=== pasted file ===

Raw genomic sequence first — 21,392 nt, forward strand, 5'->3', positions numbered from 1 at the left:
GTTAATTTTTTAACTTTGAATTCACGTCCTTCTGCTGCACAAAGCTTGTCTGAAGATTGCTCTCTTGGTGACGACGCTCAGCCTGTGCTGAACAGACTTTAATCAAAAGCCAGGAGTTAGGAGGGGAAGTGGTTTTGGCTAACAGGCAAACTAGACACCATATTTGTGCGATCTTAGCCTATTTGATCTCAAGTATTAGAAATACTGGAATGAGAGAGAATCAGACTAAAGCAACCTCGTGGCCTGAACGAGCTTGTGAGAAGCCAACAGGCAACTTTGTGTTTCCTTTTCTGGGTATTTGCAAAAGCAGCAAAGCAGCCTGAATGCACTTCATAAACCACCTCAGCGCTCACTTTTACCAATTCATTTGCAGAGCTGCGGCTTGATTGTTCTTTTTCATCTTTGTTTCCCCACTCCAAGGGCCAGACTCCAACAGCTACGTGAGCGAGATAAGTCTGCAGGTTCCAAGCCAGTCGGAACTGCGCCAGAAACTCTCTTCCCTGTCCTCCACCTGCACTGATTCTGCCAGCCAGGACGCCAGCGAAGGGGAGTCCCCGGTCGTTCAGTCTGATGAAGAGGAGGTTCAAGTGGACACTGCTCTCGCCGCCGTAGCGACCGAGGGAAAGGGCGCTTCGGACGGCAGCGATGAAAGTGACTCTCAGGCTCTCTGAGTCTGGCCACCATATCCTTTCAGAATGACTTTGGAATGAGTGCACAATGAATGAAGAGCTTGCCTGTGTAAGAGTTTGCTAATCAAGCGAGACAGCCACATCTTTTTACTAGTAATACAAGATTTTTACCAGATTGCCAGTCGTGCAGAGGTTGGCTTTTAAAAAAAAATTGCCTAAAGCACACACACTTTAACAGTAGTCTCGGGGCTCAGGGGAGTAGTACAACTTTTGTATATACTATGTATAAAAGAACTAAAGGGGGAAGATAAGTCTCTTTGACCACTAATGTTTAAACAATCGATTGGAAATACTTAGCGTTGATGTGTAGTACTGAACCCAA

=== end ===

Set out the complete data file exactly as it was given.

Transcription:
Raw genomic sequence first — 21,392 nt, forward strand, 5'->3', positions numbered from 1 at the left:
GTTAATTTTTTAACTTTGAATTCACGTCCTTCTGCTGCACAAAGCTTGTCTGAAGATTGCTCTCTTGGTGACGACGCTCAGCCTGTGCTGAACAGACTTTAATCAAAAGCCAGGAGTTAGGAGGGGAAGTGGTTTTGGCTAACAGGCAAACTAGACACCATATTTGTGCGATCTTAGCCTATTTGATCTCAAGTATTAGAAATACTGGAATGAGAGAGAATCAGACTAAAGCAACCTCGTGGCCTGAACGAGCTTGTGAGAAGCCAACAGGCAACTTTGTGTTTCCTTTTCTGGGTATTTGCAAAAGCAGCAAAGCAGCCTGAATGCACTTCATAAACCACCTCAGCGCTCACTTTTACCAATTCATTTGCAGAGCTGCGGCTTGATTGTTCTTTTTCATCTTTGTTTCCCCACTCCAAGGGCCAGACTCCAACAGCTACGTGAGCGAGATAAGTCTGCAGGTTCCAAGCCAGTCGGAACTGCGCCAGAAACTCTCTTCCCTGTCCTCCACCTGCACTGATTCTGCCAGCCAGGACGCCAGCGAAGGGGAGTCCCCGGTCGTTCAGTCTGATGAAGAGGAGGTTCAAGTGGACACTGCTCTCGCCGCCGTAGCGACCGAGGGAAAGGGCGCTTCGGACGGCAGCGATGAAAGTGACTCTCAGGCTCTCTGAGTCTGGCCACCATATCCTTTCAGAATGACTTTGGAATGAGTGCACAATGAATGAAGAGCTTGCCTGTGTAAGAGTTTGCTAATCAAGCGAGACAGCCACATCTTTTTACTAGTAATACAAGATTTTTACCAGATTGCCAGTCGTGCAGAGGTTGGCTTTTAAAAAAAAATTGCCTAAAGCACACACACTTTAACAGTAGTCTCGGGGCTCAGGGGAGTAGTACAACTTTTGTATATACTATGTATAAAAGAACTAAAGGGGGAAGATAAGTCTCTTTGACCACTAATGTTTAAACAATCGATTGGAAATACTTAGCGTTGATGTGTAGTACTGAACCCAA